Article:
Effective use of workspace contributes directly to operational efficiency, especially for supply and distribution companies that base their operations in warehouses.
When an industrial company’s operations consume the limits of their facilities’ capacity to accommodate them, that company is presented with four choices. In order to continue growth, the company can move to larger premises, the company can expand its current premises, the company can accept indefinite stagnation or it can invest in industrial mezzanines (unless it has already installed them).
Mezzanines effectively double the capacity of the spaces in which they are installed. They create extra storage space, they create spaces from which factory or warehouse floor operations can be observed and they can even accommodate small offices. The tens of thousands of dollars that a company would spend on construction materials and labor costs, permits, taxes and all other manner of expenses can be dramatically reduced by investing instead in a mezzanine system.
There are many possible mezzanine configurations. The two main categories into which all of those configurations fall are free-standing and structural.
Free-standing mezzanines are the simpler of the two varieties. When a company has already established its operations and requires more space, free-standing mezzanines most easily accommodate existing machinery, workspaces and mobile equipment like forklifts and hi-lows.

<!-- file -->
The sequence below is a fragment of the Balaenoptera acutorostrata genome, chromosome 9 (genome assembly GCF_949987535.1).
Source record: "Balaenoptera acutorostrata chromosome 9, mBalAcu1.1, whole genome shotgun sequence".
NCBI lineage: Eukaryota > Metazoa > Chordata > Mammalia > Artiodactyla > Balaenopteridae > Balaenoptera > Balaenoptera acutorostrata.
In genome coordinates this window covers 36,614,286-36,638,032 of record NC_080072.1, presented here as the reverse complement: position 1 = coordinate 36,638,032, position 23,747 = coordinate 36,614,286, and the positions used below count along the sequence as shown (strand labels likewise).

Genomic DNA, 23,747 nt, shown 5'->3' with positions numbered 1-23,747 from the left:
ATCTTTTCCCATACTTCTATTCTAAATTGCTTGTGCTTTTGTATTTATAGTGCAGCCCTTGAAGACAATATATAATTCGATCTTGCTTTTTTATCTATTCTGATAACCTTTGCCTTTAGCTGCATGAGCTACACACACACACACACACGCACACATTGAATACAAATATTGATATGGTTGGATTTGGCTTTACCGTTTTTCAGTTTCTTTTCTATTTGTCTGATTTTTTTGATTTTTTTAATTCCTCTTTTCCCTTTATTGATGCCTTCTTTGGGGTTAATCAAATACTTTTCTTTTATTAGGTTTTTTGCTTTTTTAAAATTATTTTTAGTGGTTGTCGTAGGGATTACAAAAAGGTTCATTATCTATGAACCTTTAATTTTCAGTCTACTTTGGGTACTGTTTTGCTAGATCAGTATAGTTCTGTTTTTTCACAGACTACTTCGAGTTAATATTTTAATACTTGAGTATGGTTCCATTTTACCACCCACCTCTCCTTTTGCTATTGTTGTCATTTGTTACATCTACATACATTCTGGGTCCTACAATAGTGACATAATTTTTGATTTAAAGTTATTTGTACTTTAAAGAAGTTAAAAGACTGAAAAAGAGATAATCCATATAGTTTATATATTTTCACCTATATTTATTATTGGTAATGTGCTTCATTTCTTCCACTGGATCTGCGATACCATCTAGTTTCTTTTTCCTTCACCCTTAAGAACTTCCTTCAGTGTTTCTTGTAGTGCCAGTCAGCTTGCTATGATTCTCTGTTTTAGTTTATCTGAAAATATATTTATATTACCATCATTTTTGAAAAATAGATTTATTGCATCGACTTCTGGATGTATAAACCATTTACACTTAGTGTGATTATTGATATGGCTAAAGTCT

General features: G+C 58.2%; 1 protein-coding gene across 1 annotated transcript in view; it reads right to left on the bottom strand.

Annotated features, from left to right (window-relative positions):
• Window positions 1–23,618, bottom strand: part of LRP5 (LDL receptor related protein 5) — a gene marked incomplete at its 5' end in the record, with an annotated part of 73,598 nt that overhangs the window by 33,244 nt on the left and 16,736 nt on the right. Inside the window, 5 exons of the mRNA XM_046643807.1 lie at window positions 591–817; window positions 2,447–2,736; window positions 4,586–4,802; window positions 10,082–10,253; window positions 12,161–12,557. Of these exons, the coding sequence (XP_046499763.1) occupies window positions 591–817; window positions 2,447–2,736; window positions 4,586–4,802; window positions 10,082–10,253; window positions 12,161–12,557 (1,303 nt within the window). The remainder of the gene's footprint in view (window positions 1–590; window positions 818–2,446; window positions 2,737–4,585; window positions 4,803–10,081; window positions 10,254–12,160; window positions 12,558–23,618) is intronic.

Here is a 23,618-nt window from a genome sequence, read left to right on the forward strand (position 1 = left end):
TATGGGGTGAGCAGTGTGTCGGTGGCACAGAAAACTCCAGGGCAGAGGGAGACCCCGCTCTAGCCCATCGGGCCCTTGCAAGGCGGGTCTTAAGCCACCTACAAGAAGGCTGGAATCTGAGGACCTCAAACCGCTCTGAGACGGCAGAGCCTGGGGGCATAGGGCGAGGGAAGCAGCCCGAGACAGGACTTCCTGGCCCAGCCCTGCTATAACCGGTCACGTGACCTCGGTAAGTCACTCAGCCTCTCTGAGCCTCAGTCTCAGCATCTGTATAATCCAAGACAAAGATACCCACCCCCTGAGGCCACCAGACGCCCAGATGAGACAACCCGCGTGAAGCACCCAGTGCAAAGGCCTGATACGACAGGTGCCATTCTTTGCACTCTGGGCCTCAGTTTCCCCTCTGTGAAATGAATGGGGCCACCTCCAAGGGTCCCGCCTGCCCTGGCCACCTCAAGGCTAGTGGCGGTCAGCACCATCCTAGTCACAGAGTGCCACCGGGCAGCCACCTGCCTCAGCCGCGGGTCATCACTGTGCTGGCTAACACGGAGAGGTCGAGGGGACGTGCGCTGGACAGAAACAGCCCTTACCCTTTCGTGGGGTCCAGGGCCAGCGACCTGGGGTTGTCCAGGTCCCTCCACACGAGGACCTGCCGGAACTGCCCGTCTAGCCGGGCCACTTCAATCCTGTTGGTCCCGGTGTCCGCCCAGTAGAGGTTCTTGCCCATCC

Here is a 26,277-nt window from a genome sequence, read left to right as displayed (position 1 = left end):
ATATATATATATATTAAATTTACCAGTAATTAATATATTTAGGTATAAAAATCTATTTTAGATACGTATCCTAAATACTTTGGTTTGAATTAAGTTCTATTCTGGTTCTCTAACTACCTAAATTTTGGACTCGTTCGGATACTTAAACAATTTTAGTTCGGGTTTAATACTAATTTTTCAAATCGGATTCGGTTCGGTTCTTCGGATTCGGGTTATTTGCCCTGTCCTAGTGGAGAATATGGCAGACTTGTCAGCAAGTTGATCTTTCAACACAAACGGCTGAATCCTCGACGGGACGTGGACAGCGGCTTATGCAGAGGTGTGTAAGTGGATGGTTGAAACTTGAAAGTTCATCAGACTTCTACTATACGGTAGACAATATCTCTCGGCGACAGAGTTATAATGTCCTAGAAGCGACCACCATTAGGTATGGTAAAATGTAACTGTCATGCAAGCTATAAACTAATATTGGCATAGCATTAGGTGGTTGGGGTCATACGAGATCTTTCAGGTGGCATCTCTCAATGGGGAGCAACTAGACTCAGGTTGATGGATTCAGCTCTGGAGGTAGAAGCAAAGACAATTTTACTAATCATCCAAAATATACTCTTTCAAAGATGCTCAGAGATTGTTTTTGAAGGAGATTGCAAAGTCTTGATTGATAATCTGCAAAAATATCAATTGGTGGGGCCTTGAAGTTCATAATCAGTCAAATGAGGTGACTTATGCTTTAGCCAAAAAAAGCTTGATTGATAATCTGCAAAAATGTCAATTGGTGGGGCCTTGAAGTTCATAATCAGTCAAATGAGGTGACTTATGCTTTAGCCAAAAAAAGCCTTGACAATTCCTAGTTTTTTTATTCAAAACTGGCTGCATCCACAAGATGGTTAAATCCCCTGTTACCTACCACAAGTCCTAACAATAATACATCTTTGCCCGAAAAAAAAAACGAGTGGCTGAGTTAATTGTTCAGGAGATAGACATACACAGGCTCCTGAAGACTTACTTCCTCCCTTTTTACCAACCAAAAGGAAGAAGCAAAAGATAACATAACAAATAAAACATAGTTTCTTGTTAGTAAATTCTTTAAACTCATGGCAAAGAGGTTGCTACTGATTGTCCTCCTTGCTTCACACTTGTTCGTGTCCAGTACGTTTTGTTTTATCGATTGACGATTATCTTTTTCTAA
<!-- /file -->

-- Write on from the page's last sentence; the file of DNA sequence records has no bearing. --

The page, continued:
They consist of platforms, beams and columns that can be spaced in a way that minimizes impedance of operations on warehouse or factory floors. If, after installation, they must be moved or torn down, many free-standing mezzanine designs can be easily disassembled or adjusted to make the addition of more platforms and supports possible.
They can be designed to varying load-bearing specifications for use in applications ranging from light-duty storage to support for small office spaces. Structural mezzanines are built into the structure of industrial facilities. They are generally much less easily modified than free-standing models, though they have their own advantages.
They can sometimes bear heavier loads than can free-standing models and can sometimes even permanently accommodate light machinery. They can be lined with electrical conduits and water pipes, allowing for easy maintenance. They are usually attached to walls, support beams or other strong, structural load bearing components and are intended to be permanent.